Yes, I highly contend with the 10-year probation sentence on the couple, considering the parent’s lack of responsibility for causing the death of two innocent boys. The verdict, however lenient, should always remind the couple and the church of their gross mistake in allowing their children to perish in their hands, subject to backward religious doctrines that violate human rights. Given that it was the parents’ second offense, it stands to reason that they had not grown from their mistakes and continued to act selfishly. To emphasize the need to take proper precautions, their sanctions for the death of the second kid should be more severe than just a 10-year prohibition.

Should the sentence have been harsher? Why or why not?

Faith and health concerns should not be used co-currently, especially with children who don’t even know what faith denotes. Respecting individual lives should not be limited to cases where children are concerned, considering their inability to make decisions based on their thinking and knowledge about faith and its constructs. Generally accepted moral principles should be used to gauge the parent’s ignorance, child abuse, and neglect. Notably, several religious factions operate on the same doctrines, which don’t seem to consider the lives of the follower’s children. They typically assign a religious faith without considering the consequences. This case is just a single one among the other unreported cases that happen on a global scale. Religious faith should not be an excuse to neglect, abuse, and denial of fundamental human rights, such as Brandon and Kent underwent at the hands of their parents.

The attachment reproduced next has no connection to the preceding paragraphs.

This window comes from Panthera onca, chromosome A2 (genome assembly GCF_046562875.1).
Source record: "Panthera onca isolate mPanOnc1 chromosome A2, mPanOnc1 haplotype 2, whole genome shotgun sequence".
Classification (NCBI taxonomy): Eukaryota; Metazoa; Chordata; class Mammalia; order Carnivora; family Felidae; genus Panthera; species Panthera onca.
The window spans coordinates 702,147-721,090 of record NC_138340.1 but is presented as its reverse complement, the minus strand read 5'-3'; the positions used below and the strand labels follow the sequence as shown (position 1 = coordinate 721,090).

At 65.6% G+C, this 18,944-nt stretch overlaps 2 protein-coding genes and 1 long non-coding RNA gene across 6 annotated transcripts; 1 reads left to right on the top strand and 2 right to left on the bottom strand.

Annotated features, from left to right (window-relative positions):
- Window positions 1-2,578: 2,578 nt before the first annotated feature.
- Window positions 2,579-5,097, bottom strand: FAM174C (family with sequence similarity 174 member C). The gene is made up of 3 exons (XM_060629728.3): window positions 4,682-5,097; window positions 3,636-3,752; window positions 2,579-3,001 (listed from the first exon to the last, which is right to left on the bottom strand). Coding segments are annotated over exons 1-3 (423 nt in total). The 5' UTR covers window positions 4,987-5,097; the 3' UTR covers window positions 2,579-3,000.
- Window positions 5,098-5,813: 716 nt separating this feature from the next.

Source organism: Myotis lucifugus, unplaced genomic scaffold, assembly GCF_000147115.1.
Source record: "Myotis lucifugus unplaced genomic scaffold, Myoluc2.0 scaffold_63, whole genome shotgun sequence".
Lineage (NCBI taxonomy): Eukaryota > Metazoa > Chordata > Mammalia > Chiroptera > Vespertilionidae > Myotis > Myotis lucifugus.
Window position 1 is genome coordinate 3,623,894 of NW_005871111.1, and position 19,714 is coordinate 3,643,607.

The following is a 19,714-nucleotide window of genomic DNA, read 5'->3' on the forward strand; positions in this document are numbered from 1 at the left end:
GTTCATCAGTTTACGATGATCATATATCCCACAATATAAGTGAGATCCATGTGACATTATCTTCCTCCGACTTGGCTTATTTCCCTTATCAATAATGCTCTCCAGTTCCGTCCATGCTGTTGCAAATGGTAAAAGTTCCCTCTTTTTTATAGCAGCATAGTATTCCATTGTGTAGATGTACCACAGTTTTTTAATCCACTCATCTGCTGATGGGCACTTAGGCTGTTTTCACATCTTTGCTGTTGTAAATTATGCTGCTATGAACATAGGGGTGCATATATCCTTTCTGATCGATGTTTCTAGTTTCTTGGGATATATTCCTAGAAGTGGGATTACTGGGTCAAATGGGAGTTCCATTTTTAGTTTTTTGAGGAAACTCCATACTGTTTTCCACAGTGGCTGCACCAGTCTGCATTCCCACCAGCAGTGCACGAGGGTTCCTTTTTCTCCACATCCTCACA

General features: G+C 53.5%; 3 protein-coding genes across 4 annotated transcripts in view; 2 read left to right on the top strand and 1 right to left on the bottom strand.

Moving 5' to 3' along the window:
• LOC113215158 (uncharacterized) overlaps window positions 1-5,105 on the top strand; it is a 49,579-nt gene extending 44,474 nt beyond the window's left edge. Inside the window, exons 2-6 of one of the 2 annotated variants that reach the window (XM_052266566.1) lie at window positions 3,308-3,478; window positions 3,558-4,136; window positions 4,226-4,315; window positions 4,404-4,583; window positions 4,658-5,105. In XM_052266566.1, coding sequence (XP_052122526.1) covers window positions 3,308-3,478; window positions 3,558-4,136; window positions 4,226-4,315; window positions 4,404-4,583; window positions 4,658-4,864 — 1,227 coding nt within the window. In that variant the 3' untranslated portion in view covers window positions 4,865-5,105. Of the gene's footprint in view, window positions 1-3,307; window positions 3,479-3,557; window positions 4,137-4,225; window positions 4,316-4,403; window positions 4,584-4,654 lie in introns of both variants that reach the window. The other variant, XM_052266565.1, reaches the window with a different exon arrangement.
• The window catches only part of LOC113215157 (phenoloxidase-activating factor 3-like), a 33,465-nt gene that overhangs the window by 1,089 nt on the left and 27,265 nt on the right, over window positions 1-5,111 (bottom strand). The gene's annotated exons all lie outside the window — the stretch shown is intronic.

From another dimension, there is a gap in religion and governance concerning the beliefs propagated in the religious institutions concerning fundamental human rights and when the faith doesn’t have a hand in issues concerning the element of life. While life is predominantly hooked to an individual’s belief, there is a need for the government to clearly illustrate the boundaries upon which the faith should not cross in respect of human life, regardless of their beliefs.

Do you think parents should have the right to reject medical treatment for their children based on religious beliefs?

No. Parents should respect their children as much as they are separate lives existing as individuals who will later align with a religion of their choice. It should not be that simply because a parent worships in a particular church that that’s the child’s choice and that a parent can decide everything for their children based on their own decisions.

What moral principle would support your judgment?

The moral principle of fairness should support my judgment. Parents should seek to be fair to their children concerning their inability to make their own decisions which led to their deaths. It is morally upright to respect the right of others on the fairground to ensure that our beliefs do not limit that of others (Brandon and Kent). Sticking to their faith is based on their understanding, not the children’s. (Vaughn. 2020). Landman (2018) noted that transgression of certain moral principles elicits emotions, something that the Schaibles have not yet experienced through their abuse and neglect of the first son, Kent.